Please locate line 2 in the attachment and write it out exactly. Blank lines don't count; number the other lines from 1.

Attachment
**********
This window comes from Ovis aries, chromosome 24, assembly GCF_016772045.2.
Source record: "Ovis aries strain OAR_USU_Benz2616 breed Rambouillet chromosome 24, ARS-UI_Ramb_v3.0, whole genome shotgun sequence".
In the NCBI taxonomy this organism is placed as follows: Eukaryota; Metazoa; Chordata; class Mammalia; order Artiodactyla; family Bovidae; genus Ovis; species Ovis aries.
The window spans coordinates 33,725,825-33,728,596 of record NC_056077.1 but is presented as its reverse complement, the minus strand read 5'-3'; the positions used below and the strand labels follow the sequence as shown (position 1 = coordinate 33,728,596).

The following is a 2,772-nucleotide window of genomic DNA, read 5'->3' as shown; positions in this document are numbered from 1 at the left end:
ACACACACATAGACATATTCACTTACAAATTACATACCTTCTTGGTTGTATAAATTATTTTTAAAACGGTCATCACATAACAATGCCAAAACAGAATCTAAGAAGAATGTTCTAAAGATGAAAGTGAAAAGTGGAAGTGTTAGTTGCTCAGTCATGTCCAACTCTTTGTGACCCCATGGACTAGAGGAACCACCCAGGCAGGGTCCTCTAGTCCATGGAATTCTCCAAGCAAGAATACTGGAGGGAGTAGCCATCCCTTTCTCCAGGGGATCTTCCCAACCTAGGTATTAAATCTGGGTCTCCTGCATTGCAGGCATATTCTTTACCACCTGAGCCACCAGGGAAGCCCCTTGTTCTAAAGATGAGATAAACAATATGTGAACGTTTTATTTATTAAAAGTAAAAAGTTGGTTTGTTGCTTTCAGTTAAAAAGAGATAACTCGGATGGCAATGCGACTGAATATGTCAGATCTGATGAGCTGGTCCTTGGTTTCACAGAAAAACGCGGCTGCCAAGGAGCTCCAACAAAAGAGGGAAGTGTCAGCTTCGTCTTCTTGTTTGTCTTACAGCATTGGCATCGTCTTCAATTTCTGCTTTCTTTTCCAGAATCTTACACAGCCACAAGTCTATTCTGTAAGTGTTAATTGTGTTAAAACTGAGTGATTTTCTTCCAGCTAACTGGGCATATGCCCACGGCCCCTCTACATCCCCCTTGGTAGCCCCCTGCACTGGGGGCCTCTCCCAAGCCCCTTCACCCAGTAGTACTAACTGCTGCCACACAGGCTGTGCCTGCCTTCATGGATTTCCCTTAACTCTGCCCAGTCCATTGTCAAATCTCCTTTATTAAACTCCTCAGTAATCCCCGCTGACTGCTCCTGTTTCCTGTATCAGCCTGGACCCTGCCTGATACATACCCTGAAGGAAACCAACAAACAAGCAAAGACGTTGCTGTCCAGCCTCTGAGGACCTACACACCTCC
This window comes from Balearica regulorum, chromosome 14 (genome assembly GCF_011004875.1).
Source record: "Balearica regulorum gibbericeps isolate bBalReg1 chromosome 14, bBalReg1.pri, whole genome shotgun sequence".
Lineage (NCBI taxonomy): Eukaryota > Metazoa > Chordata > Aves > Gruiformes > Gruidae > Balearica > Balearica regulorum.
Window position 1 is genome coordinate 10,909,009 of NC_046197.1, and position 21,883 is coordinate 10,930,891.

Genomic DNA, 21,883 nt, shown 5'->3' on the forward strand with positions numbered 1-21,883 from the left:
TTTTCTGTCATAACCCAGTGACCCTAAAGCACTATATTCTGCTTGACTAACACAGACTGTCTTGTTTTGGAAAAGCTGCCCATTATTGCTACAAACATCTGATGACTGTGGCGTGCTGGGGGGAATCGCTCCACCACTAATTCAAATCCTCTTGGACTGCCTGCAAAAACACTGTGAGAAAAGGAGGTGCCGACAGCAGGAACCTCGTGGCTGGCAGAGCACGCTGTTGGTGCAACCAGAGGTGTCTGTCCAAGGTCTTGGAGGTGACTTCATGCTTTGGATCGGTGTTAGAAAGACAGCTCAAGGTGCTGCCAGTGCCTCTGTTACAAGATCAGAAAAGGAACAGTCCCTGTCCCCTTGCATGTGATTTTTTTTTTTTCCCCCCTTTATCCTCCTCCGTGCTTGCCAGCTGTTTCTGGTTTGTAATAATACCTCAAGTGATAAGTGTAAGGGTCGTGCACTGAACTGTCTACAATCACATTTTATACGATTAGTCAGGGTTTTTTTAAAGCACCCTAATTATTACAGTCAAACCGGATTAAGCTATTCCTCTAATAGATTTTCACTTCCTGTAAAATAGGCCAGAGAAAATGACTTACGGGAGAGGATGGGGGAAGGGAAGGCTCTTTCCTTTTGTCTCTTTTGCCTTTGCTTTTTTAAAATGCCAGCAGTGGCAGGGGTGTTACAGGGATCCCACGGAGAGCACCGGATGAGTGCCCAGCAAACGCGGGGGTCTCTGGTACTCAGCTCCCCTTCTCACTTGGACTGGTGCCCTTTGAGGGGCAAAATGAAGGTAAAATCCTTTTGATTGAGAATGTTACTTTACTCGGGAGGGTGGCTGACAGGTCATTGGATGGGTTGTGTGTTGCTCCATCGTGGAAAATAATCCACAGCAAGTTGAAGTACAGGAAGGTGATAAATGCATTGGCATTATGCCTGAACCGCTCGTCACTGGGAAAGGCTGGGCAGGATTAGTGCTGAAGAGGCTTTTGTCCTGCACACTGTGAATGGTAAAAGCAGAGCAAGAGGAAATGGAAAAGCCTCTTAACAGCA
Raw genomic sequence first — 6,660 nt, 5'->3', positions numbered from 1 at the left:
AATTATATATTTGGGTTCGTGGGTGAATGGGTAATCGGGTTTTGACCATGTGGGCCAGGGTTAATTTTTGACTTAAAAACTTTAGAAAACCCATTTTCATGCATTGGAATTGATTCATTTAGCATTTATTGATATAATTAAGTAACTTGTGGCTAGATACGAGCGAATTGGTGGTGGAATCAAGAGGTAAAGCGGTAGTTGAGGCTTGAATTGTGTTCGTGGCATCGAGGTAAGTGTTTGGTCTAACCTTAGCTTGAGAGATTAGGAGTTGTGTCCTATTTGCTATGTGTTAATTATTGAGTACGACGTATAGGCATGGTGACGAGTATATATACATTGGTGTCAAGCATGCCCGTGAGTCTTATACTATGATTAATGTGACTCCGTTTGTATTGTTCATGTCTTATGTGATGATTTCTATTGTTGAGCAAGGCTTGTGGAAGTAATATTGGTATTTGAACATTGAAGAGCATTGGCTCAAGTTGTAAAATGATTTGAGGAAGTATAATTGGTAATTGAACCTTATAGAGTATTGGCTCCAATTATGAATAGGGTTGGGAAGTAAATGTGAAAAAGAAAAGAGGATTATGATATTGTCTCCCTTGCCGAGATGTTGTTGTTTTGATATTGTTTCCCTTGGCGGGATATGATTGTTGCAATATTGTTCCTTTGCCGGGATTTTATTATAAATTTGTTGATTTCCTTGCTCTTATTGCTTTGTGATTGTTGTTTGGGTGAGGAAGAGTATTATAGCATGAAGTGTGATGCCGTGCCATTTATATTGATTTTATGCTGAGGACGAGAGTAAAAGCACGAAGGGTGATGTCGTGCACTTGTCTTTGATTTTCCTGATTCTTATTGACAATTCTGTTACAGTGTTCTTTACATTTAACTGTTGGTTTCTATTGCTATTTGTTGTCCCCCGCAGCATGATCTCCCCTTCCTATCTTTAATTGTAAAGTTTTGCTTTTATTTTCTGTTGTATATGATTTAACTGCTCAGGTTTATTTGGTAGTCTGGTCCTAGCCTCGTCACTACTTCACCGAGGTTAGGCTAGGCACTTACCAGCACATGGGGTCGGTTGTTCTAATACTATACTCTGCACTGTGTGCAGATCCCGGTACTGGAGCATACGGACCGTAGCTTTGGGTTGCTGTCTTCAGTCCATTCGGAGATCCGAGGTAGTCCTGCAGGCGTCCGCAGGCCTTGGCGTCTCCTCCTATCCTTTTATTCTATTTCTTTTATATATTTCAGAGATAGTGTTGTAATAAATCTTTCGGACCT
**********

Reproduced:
Source record: "Ovis aries strain OAR_USU_Benz2616 breed Rambouillet chromosome 24, ARS-UI_Ramb_v3.0, whole genome shotgun sequence".